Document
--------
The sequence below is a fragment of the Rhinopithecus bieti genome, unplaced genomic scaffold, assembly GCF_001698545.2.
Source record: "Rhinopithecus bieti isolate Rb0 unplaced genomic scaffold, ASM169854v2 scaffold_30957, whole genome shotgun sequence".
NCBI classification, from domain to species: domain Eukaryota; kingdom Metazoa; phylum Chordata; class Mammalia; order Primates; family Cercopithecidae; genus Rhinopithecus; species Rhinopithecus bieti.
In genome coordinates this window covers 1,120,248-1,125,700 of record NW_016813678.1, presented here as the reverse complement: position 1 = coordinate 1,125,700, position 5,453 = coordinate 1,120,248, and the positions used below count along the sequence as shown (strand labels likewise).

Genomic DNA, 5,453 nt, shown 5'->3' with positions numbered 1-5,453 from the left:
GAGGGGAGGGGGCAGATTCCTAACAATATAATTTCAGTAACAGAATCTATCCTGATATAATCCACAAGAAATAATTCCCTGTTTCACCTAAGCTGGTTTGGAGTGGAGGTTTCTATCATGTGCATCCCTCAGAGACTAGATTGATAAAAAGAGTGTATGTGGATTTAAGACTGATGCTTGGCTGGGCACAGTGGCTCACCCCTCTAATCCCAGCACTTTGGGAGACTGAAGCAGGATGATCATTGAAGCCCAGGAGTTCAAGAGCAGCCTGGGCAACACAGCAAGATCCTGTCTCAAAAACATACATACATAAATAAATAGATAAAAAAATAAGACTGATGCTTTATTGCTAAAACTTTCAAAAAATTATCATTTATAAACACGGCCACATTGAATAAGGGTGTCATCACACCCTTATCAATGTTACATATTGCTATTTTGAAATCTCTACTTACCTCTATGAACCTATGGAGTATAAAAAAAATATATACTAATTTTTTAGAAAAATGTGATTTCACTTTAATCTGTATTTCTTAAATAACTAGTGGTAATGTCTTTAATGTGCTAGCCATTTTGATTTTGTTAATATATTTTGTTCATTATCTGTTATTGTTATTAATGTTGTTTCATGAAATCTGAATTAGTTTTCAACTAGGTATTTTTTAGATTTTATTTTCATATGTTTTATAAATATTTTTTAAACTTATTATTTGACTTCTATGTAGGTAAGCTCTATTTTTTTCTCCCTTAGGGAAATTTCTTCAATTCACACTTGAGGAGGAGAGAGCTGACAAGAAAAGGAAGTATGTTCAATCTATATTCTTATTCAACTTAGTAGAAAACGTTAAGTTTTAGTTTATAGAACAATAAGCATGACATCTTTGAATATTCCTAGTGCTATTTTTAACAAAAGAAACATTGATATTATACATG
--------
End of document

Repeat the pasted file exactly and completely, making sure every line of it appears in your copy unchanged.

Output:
The sequence below is a fragment of the Rhinopithecus bieti genome, unplaced genomic scaffold, assembly GCF_001698545.2.
Source record: "Rhinopithecus bieti isolate Rb0 unplaced genomic scaffold, ASM169854v2 scaffold_30957, whole genome shotgun sequence".
NCBI classification, from domain to species: domain Eukaryota; kingdom Metazoa; phylum Chordata; class Mammalia; order Primates; family Cercopithecidae; genus Rhinopithecus; species Rhinopithecus bieti.
In genome coordinates this window covers 1,120,248-1,125,700 of record NW_016813678.1, presented here as the reverse complement: position 1 = coordinate 1,125,700, position 5,453 = coordinate 1,120,248, and the positions used below count along the sequence as shown (strand labels likewise).

Genomic DNA, 5,453 nt, shown 5'->3' with positions numbered 1-5,453 from the left:
GAGGGGAGGGGGCAGATTCCTAACAATATAATTTCAGTAACAGAATCTATCCTGATATAATCCACAAGAAATAATTCCCTGTTTCACCTAAGCTGGTTTGGAGTGGAGGTTTCTATCATGTGCATCCCTCAGAGACTAGATTGATAAAAAGAGTGTATGTGGATTTAAGACTGATGCTTGGCTGGGCACAGTGGCTCACCCCTCTAATCCCAGCACTTTGGGAGACTGAAGCAGGATGATCATTGAAGCCCAGGAGTTCAAGAGCAGCCTGGGCAACACAGCAAGATCCTGTCTCAAAAACATACATACATAAATAAATAGATAAAAAAATAAGACTGATGCTTTATTGCTAAAACTTTCAAAAAATTATCATTTATAAACACGGCCACATTGAATAAGGGTGTCATCACACCCTTATCAATGTTACATATTGCTATTTTGAAATCTCTACTTACCTCTATGAACCTATGGAGTATAAAAAAAATATATACTAATTTTTTAGAAAAATGTGATTTCACTTTAATCTGTATTTCTTAAATAACTAGTGGTAATGTCTTTAATGTGCTAGCCATTTTGATTTTGTTAATATATTTTGTTCATTATCTGTTATTGTTATTAATGTTGTTTCATGAAATCTGAATTAGTTTTCAACTAGGTATTTTTTAGATTTTATTTTCATATGTTTTATAAATATTTTTTAAACTTATTATTTGACTTCTATGTAGGTAAGCTCTATTTTTTTCTCCCTTAGGGAAATTTCTTCAATTCACACTTGAGGAGGAGAGAGCTGACAAGAAAAGGAAGTATGTTCAATCTATATTCTTATTCAACTTAGTAGAAAACGTTAAGTTTTAGTTTATAGAACAATAAGCATGACATCTTTGAATATTCCTAGTGCTATTTTTAACAAAAGAAACATTGATATTATACATG